Op-Ed: The new generation—young female politicians to watch

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Op-Ed: The new generation—young female politicians to watch

Alexandra Ocasio-Cortez posing for a campaign image. Cortez is a community activist, author and now a representative for New York’s fourteenth congressional district. Photo source: Ocasio 2018

Alexandra Ocasio-Cortez posing for a campaign image. Cortez is a community activist, author and now a representative for New York’s fourteenth congressional district. Photo source: Ocasio 2018

Alexandra Ocasio-Cortez posing for a campaign image. Cortez is a community activist, author and now a representative for New York’s fourteenth congressional district. Photo source: Ocasio 2018

Alexandra Ocasio-Cortez posing for a campaign image. Cortez is a community activist, author and now a representative for New York’s fourteenth congressional district. Photo source: Ocasio 2018

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The politicians we know today are becoming threatened by a new wave of young, up-and-coming political candidates with fresh ideas and a hunger for change. A recent sign of this? On the last Tuesday in June, 28-year-old Democratic Socialist Alexandria Ocasio-Cortez disrupted the 2018 election cycle as she beat top Democrat Congressman Joseph Crowley for a Democratic primary win.

As the first candidate to challenge a high ranking Democratic veteran in a primary election in 14 years, Cortez has emerged as what New York Times describes as a “political rockstar.” The Puerto Rican woman, former waitress and Bronx-native is a symbol of a fresh change in politics for the United States. Her campaign backs Medicare for All and promotes the abolition of ICE.

“This is what happens when you give people a choice. They show up and they reject the status quo,” New York state candidate Cynthia Nixon said in explanation of the victory.  

Cortez’s win reveals the new wave of politicians on the horizon. Cortez is one of the many progressive young politicians challenging the direction of the Democratic and Republican parties.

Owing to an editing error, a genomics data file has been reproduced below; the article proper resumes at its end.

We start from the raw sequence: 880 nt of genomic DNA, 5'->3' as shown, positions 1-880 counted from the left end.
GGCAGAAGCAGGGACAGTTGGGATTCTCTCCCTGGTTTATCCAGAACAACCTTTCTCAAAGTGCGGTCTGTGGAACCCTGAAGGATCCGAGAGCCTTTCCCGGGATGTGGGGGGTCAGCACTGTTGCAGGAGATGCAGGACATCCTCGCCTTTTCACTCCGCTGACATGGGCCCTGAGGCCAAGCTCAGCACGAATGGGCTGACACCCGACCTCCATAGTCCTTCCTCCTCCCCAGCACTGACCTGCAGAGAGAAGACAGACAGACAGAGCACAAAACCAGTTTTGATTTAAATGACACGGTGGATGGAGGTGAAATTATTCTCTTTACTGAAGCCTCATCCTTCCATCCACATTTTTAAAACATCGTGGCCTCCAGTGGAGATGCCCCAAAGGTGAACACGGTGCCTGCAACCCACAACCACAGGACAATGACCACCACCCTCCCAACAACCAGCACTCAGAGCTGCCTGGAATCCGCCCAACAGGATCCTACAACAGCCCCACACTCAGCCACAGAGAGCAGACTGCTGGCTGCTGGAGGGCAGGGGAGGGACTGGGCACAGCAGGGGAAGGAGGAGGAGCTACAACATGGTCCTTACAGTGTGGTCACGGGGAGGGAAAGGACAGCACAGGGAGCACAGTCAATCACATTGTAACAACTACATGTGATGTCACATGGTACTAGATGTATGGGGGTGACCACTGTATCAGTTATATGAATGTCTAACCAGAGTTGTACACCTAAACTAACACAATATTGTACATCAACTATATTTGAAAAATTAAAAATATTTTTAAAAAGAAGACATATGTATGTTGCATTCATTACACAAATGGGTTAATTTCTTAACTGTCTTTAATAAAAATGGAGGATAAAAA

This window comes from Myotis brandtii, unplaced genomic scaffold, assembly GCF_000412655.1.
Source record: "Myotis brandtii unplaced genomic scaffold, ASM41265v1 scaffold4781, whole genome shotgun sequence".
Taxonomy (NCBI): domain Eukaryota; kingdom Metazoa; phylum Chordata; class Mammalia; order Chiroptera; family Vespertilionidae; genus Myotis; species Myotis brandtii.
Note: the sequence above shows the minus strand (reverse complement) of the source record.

Ayanna Pressley

House candidate Ayanna Pressley is the first black woman ever elected to Boston’s city council in its 108 year history and is the next progressive challenger to an incumbent member of Congress, Michael Capuano. A friend of Cortez, Pressley defeated Democratic Representative Capuano for Massachusetts seventh district on Sept. 4. Pressley’s stunning defeat against the 10-term Representative proves change is here, and change is now.

Her campaign strives for diverse communities by advocating and allying with immigrants, supporting women and minority-owned business and ensuring access to all school-based mental health services.

Pressley is an example of a strong woman of color who fights for political and social change and does not back down from a challenge.

Tahirah Amatul-Wadud

Muslim African-American rights lawyer Tahirah Amatul-Wadud challenged top-ranking Democrat Representative Richard Neal for the first congressional district of Massachusetts on Sept. 4. Neal defeated her by 40 points, but Wadud is just starting her journey to become the next female powerhouse in politics. Even though the first congressional district of Massachusetts isn’t yet ready for her, the minorities she gives a voice to and the women she is helping have been ready for years. Wadud runs a successful practice in Western Massachusetts devoted to domestic relations and civil rights law. 

Mia Love

Serving on behalf of Utah’s fourth congressional district, Mia Love is the first Republican black female elected to Congress. Love is running to keep her position as representative in November against Democratic Salt Lake County Mayor Ben McAdams.

Love is an advocate of ending the opioid epidemic, which has become an official national crisis with the drug killing over 42,000 people in 2016.

Love is making immigration a priority in her campaign as she believes that “immigrant citizens have long contributed to and enriched our nation, and we should continue to incentivize lawful immigration.”

However, Love is attempting to find a solution to illegal immigrants who are bypassing the immigration system, as it “undermines the rule of law and creates opportunity for unmonitored criminal activities.”  

Erika Harold

Erika Harold is a 38-year-old attorney at an Illinois law firm and a Republican politician. 

When Harold was accepted into Harvard Law School in 2002, she successfully entered the Miss America pageant to win the money for her tuition. 

Her goals are to combat the opioid epidemic as well as ending racism and bullying, as she was targeted for being biracial in high school. In 2015, the Illinois Supreme Court appointed Harold to serve on the Illinois Supreme Court Committee on Equality due to her outreach work to end bullying. Harold will be running to be Illinois’ next Attorney General in November.  

The traditional Democratic and Republican houses and ideals are changing due to progressive young politicians like these who have a hunger for change and a brighter future for U.S. politics. All of these women represent a movement of bold changes and the courage it takes to challenge the historically white male political structure.

“They’ll tell you you’re too loud, that you need to wait your turn and ask the right people for permission. Do it anyway.” Cortez said.

And we will.

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